Washington Times, March 16, 1998

JAKARTA, Indonesia – Japanese and Western leaders yesterday opened a new campaign to wring concessions from President Suharto, who a day earlier bucked world opinion by naming his daughter and his closest friend to key Cabinet posts.

But Japanese Prime Minister Ryutaro Hashimoto gave no sign after a surprise meeting with the president that Suharto, 76, had budged from his determination to tackle his country’s economic problems on his own terms.

Further appeals are expected as teams from the International Monetary Fund and the U.S. Treasury Department arrive over the next few days.

Suharto agreed to tough economic reforms in January in exchange for a $43 billion IMF bailout. But backsliding by the Indonesian leader has led the IMF to postpone the next $3 billion payment at least until April and threatens the whole plan.

With Japan’s own teetering banks exposed to some $22 billion worth of debt in Indonesia, Mr. Hashimoto reportedly came to Jakarta to appeal to Suharto in an “Asian” manner.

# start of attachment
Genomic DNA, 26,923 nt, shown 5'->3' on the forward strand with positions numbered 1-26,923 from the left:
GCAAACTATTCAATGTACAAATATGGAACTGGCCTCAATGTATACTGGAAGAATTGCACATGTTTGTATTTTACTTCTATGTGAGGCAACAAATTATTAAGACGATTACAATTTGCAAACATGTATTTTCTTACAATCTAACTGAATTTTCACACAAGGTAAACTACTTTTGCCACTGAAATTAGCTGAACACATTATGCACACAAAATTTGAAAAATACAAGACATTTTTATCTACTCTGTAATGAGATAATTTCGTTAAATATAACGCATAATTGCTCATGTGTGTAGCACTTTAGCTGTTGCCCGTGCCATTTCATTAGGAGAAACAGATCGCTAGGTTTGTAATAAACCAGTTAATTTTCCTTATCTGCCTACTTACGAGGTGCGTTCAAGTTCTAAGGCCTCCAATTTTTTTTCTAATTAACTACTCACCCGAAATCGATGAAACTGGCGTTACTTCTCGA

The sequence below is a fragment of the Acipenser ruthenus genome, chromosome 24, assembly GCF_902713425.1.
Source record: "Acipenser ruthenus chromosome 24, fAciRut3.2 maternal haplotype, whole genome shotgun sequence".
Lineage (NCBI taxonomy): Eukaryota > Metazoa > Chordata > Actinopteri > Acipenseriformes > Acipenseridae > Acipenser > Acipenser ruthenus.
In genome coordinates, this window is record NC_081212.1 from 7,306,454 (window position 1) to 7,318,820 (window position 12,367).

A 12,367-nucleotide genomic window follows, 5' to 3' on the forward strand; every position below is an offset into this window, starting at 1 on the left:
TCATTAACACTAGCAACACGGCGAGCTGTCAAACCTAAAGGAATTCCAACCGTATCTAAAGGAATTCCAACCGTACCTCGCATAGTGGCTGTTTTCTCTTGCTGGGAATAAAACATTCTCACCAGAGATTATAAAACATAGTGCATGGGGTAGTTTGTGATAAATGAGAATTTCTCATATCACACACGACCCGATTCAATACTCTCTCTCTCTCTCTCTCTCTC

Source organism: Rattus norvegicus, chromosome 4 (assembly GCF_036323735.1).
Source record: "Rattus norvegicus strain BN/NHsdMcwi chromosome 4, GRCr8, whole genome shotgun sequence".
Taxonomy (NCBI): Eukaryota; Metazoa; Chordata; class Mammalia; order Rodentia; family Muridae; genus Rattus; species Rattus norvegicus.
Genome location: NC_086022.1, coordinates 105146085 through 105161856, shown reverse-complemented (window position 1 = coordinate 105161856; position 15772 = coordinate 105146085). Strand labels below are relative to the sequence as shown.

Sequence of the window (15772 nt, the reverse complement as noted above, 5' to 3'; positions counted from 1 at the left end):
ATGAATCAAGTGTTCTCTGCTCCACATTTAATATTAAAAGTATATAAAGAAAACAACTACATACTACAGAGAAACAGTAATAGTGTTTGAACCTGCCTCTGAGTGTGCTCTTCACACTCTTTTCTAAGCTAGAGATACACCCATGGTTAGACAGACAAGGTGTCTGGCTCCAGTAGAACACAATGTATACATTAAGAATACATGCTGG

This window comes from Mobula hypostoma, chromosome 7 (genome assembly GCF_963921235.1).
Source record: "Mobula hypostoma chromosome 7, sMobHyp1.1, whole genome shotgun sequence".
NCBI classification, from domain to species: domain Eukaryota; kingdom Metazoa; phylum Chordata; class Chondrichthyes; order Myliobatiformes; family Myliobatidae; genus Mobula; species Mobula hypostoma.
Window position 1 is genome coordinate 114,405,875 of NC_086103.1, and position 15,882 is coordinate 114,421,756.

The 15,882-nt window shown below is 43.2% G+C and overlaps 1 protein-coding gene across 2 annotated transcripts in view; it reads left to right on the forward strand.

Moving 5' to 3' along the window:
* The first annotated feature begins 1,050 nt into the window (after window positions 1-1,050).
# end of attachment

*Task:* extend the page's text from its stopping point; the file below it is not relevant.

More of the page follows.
Certainly his account of the meeting was very Asian, and it telegraphed how little satisfaction he received.

“I wish to emphasize agreements rather than disagreements,” he told reporters after the 2 1/2-hour session. “At least I believe neither the president’s face nor my face was taut and tight as the president saw me off to the car.”

Mr. Hashimoto quoted Suharto as saying: “I hope that the international community will be flexible. I am also prepared to be flexible.” But Western lenders are unlikely to be impressed with the outcome of the meeting or with Suharto’s new Cabinet.

The appointment on Saturday of a whole new economic team “is a clear signal to the IMF and the world that nobody is going to tell Suharto how to run his country,” one Western diplomat said. “It’s business as usual.”

By naming timber baron Mohammed “Bob” Hasan as the country’s new minister of trade and industry, Suharto appeared to be waving a red flag in the faces of foreign lenders desperately seeking some sign of good faith.